Q: What can I do to convince my wife that the very plush, carpeted, blue toilet-seat cover she bought is not, shall we say, appropriate...

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Q: What can I do to convince my wife that the very plush, carpeted, blue toilet-seat cover she bought is not, shall we say, appropriate?

Yeah sure, the color matches the towels, the candles and the drapes. But not being able to stand the lid up fully is really a pain!

A: Funny you should use the term “standing up” — therein lies the problem. Men should not take this sitting down!

Would a man ever install a carpeted toilet-seat cover? Not on your life. Men understand that the seat needs to stand up and stay up.

(Confession time: My wife has managed to install a faded purple lid cover that matches the rug and the towels. And as all married men know, you can be right, or you can be happy. At the moment, I choose happy.)

I see thrones with this affliction routinely, and so many times, the lid literally will flop back down as a result of the angle with the tank.

Ultimately, this makes that toilet a target for rebel activity.

A message to all female decorators: Using a seat cover that prevents the lid from staying fully opened will facilitate behavior you do not want, or will make some poor slob of a guy swallow his pride and, dare I say, sit down, or find a bush in the back yard or, in the most desperate of circumstances, do the “one-knee-one-hand-lid-dance.”

Dangerous activities, all!

Worse yet, a lot of these lids are precariously balanced in the vertical position. This brings its own set of risks and rewards that truly needs no further elaboration.

Bottom line: Unless you are highly skilled in “the dance,” there would be nothing worse than having her beautiful blue toilet seat cover turn green when it falls forward at a critical time.

Q: I have some recurring moisture on top of the plastic in the middle of my crawl space, maybe a half-inch deep and 6 inches square. This moisture is right in the middle of the house, not below the plastic, only above.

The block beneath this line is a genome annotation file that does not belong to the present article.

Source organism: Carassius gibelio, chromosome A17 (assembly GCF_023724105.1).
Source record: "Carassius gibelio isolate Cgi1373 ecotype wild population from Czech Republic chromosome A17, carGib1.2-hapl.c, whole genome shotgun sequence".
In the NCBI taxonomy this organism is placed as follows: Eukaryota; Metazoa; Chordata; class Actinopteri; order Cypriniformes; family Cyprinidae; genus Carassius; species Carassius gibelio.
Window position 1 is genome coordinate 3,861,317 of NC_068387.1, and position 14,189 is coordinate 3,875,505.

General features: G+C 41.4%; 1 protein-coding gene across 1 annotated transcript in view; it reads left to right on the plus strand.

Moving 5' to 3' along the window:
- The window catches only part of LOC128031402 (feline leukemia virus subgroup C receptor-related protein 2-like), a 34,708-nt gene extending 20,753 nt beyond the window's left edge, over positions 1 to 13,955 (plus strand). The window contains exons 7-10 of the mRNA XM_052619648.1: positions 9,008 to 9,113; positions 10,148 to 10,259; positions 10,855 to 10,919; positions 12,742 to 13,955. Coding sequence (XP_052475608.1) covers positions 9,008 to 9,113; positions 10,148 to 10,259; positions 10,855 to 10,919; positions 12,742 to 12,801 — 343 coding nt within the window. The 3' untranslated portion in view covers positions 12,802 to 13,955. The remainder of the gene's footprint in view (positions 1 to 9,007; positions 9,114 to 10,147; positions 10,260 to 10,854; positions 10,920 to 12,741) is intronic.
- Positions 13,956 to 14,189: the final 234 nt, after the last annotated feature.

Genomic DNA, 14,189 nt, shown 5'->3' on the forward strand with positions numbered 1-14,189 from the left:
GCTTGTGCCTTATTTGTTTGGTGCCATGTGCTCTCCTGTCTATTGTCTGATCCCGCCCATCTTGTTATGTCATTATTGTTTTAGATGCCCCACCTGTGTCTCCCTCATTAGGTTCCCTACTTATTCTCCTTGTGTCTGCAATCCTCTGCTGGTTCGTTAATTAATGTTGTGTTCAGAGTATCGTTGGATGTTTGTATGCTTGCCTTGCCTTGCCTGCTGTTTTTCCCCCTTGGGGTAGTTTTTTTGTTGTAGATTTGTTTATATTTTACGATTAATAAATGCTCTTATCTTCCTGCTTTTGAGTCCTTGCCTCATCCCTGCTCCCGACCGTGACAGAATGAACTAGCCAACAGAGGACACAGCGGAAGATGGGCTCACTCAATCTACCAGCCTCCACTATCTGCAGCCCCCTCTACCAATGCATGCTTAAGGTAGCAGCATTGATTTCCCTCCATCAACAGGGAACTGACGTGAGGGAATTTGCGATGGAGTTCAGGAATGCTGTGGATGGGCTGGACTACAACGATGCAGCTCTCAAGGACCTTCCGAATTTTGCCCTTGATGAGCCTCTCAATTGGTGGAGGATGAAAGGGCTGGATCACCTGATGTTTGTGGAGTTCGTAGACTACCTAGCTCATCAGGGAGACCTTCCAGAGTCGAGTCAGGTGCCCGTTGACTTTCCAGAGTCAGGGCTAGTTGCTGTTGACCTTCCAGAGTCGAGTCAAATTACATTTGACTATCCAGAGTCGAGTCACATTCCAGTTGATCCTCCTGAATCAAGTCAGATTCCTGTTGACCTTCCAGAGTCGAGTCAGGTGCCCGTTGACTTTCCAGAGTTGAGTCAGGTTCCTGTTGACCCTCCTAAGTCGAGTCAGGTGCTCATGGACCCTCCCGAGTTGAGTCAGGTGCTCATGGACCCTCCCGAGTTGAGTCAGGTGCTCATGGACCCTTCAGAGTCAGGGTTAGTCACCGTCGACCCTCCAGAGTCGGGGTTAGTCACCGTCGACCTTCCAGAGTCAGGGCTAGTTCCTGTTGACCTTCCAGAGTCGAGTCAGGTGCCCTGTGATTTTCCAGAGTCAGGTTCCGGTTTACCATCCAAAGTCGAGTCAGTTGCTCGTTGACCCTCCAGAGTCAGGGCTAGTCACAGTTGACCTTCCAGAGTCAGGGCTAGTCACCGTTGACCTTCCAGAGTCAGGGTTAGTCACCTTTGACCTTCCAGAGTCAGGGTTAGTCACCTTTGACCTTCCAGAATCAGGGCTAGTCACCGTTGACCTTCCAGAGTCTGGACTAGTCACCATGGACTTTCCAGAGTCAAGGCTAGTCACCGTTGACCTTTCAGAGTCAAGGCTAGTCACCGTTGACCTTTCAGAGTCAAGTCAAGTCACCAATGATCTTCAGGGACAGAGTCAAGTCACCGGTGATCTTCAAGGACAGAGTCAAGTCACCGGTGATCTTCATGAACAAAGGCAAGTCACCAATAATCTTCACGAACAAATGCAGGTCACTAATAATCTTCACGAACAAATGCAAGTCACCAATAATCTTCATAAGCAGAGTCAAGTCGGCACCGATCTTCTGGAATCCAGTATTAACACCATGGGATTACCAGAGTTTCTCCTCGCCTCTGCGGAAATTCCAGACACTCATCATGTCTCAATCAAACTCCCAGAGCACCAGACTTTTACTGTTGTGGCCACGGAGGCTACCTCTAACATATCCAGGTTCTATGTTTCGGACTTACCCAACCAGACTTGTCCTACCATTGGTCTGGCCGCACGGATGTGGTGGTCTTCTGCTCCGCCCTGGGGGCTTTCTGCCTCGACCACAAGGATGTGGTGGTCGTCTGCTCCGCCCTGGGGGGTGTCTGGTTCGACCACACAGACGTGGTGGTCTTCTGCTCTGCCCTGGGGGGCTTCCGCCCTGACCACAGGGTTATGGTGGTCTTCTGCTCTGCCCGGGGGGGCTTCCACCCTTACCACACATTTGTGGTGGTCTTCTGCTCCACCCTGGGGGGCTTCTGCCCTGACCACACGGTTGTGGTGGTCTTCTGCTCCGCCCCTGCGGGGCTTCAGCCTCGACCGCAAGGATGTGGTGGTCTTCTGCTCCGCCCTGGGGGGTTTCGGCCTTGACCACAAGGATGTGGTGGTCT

There doesn’t seem to be a groundwater or foundation leak. There are plumbing pipes in the area, a few air vents from the furnace and a metal dryer-vent pipe.

The house was built in 1992, is fully insulated and ventilated beneath and is rather large and tall. I have never seen condensation on any of the framing materials.

I have run all the plumbing in the house and checked all the pipes (and around the pipes where they come through the floor) for leaks and cannot come up with any plausible explanation. I’m not worried about flooding, but it is puzzling. Any ideas?

A: Obviously the first thing that comes to mind is a passive-aggressive man trying to regain his dignity in the crawl space. Putting that thought out of our minds for the moment, let’s concentrate on three things: the dryer-vent pipe, children’s mischief and an external sprinkler system.

The vent pipe can leak condensation at its low point, particularly when it’s partially plugged with lint.

Could children with a hose or squirt guns spray water through your vents?

Sprinkler systems sometimes also shoot water through vents, with the water nearest the perimeter evaporating first.

The last possibility would be animals, but I think the smell would make that obvious. Look hard at the dryer-vent pipe.

Darrell Hay is a local home inspector and manages several rental properties. Readers may send questions to dhay@seattletimes.com or call 206-464-8514. Sorry, no personal replies. More columns can be found at www.seattletimes.com/columnists.